We're all agreed, then. While they're alive, kings and queens have to act like adults. After they're dead, we smile in gentle approval because we see in this case that they're finally free to have some fun, perhaps the kind of fun they were never allowed in life, not even as children. This sort of whimsy works well with royals but not quite as strikingly with lesser mortals.
Incidentally, that's precisely what is wrong with the duchess, in my opinion. She's drinking a cup of tea and not even holding the ropes. She can't be swinging very hard, that's for sure. She's more or less using the swing as a chair, which a duchess might actually do in a pinch with minimal loss of dignity. Ho-hum. Still behaving like an adult. Little irony, and consequently not very funny.
Why do we assume that royal obligations cease at the grave? Such an attitude hasn't always been the case, you know. We can contrast our figurines of deceased monarchs with other figurines of deceased monarchs, ones who were expected to carry on in their roles even beyond the grave. Those ones aren't funny and aren't supposed to be. The best known examples are probably the Egyptian pharaohs, with their lifelong preparation for the afterlife, where they carry on in their exalted roles. Kings need courtiers and servants, so a whole slew of them get the maquette treatment and crowd into the tomb with the big guy.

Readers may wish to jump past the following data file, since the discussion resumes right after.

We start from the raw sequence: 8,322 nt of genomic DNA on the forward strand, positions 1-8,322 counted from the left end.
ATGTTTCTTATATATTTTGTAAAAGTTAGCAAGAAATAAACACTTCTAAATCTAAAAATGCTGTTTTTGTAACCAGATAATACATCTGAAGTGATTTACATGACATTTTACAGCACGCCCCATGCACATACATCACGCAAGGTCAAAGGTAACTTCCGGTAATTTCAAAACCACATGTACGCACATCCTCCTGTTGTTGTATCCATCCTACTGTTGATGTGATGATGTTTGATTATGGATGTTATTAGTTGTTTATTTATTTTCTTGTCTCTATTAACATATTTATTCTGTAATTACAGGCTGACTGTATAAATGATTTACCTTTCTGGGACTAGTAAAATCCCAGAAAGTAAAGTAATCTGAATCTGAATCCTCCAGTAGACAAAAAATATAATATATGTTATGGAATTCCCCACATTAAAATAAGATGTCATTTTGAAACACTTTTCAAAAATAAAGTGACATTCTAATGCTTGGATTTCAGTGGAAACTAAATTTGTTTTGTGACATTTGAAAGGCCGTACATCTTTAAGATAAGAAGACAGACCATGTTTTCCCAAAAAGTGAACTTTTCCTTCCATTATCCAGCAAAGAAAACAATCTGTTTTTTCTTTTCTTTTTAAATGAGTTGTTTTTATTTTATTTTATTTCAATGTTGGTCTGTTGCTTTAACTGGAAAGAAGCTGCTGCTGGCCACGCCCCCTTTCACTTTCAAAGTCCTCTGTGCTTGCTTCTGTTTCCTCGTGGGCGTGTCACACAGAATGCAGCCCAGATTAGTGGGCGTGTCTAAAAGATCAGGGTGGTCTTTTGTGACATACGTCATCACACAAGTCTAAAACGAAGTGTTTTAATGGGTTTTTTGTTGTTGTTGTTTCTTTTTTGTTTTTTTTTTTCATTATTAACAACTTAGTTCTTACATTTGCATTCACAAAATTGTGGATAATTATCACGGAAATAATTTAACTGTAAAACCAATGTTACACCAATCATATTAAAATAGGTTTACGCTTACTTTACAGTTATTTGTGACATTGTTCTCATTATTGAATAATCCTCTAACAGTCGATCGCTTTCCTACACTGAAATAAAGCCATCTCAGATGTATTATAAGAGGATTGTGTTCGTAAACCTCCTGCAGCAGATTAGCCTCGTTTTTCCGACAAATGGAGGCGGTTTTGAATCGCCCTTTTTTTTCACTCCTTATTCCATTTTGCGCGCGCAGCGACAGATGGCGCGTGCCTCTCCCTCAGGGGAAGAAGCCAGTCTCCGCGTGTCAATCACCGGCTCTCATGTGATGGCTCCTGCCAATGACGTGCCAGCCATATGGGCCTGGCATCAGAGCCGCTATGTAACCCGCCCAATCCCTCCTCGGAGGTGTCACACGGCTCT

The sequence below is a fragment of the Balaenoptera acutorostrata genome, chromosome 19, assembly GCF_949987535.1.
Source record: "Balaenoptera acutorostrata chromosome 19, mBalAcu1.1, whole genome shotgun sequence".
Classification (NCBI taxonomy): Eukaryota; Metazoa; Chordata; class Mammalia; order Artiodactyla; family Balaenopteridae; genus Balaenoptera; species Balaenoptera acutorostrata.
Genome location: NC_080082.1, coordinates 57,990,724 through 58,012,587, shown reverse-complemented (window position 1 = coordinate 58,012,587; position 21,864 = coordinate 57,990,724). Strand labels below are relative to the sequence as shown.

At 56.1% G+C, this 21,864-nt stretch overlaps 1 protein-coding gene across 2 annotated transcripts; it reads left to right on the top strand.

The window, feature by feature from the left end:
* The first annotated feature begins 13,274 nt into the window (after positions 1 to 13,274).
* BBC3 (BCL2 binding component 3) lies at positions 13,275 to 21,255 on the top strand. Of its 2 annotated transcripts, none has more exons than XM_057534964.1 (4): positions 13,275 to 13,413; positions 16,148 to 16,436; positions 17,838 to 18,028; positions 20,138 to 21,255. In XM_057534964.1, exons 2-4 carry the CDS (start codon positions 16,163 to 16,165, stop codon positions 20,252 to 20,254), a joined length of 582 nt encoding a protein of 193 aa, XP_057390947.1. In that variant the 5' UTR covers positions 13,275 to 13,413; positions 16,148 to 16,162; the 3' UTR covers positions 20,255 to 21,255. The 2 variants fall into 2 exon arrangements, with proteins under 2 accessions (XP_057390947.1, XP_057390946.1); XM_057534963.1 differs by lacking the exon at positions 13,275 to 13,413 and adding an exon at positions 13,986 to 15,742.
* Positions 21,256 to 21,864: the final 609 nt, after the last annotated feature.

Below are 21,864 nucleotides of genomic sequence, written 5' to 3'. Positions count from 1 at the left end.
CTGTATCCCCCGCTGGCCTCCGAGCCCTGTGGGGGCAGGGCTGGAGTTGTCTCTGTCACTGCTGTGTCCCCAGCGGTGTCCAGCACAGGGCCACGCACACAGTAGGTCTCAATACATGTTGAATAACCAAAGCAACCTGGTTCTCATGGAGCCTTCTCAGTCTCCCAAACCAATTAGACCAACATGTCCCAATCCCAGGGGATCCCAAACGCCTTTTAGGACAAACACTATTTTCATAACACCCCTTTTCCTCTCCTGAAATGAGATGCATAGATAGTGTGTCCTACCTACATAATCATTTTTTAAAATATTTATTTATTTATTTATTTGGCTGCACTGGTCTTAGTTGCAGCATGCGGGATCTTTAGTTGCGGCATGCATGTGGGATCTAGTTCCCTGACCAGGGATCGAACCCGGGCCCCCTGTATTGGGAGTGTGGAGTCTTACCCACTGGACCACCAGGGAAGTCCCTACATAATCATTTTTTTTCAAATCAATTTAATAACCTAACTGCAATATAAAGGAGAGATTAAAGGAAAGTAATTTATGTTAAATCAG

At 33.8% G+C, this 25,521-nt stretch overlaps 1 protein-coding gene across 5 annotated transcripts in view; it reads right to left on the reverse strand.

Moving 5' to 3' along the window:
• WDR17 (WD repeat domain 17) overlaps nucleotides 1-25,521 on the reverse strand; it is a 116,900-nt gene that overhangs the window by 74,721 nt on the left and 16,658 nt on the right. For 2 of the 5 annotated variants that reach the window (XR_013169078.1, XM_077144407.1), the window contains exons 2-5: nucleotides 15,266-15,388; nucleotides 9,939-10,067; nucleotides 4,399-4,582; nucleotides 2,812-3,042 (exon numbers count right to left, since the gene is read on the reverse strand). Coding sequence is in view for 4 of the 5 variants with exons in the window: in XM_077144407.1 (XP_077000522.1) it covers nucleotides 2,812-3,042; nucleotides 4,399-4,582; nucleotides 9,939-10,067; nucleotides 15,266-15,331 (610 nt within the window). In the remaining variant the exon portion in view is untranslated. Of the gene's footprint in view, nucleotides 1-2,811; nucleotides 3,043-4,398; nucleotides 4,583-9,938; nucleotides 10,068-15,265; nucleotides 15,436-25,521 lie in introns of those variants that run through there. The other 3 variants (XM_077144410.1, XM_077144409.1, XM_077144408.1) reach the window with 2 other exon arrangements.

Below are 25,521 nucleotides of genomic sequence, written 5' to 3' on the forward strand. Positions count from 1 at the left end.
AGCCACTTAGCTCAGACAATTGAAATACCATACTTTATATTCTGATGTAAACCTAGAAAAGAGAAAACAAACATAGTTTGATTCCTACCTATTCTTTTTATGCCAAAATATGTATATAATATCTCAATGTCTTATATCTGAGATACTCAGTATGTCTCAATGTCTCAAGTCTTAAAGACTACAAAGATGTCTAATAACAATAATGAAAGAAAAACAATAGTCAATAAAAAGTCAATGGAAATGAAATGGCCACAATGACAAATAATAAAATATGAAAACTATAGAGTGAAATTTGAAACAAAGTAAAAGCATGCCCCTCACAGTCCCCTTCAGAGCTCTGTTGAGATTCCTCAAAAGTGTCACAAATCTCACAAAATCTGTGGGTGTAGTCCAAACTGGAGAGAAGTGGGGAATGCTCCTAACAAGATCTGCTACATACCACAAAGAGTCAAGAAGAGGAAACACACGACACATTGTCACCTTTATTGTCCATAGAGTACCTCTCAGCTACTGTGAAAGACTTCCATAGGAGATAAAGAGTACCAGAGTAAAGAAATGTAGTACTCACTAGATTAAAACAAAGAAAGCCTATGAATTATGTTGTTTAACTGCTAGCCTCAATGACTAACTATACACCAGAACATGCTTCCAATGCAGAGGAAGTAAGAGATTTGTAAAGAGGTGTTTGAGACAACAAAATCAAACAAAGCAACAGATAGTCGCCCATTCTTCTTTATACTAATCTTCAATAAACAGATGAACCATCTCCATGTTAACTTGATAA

Those are shabti figurines, servants of the pharaoh in the afterlife (in this case king Tut). No see-saws for him, just work work work. Upon death, he gets further divinitized and expects to do adult, pharaoh stuff, keeping all these helpers busy in the process.
But the Egyptians had nothing on the Chinese Emperor Qin Shi Huang (d. 210-209 BC). He was so sure that he would just keep on doin' his emperor thang after death that he had a full-sized terra cotta army buried with him. Thousands of figures. The existence of Qin's breathtaking army was unknown until it was discovered in 1974.
The Emperor himself drove a chariot and four-horse team of bronze.
It's not completely silly to compare these deadly serious funerary figures with our comic teeter-totter royalty produced solely for light entertainment: that contrast is precisely the point. What makes the difference? At bottom, I'd say it's the notion that "king" is what you do rather than what you are. The ideals of democracy and equality pretty much did away with the notion of divine kingship, and we understand our rulers and leaders to be human beings who are fundamentally no different than anyone else, performing the act of ruling, filling an office and nothing more. That means that their royal responsibilities end at the grave.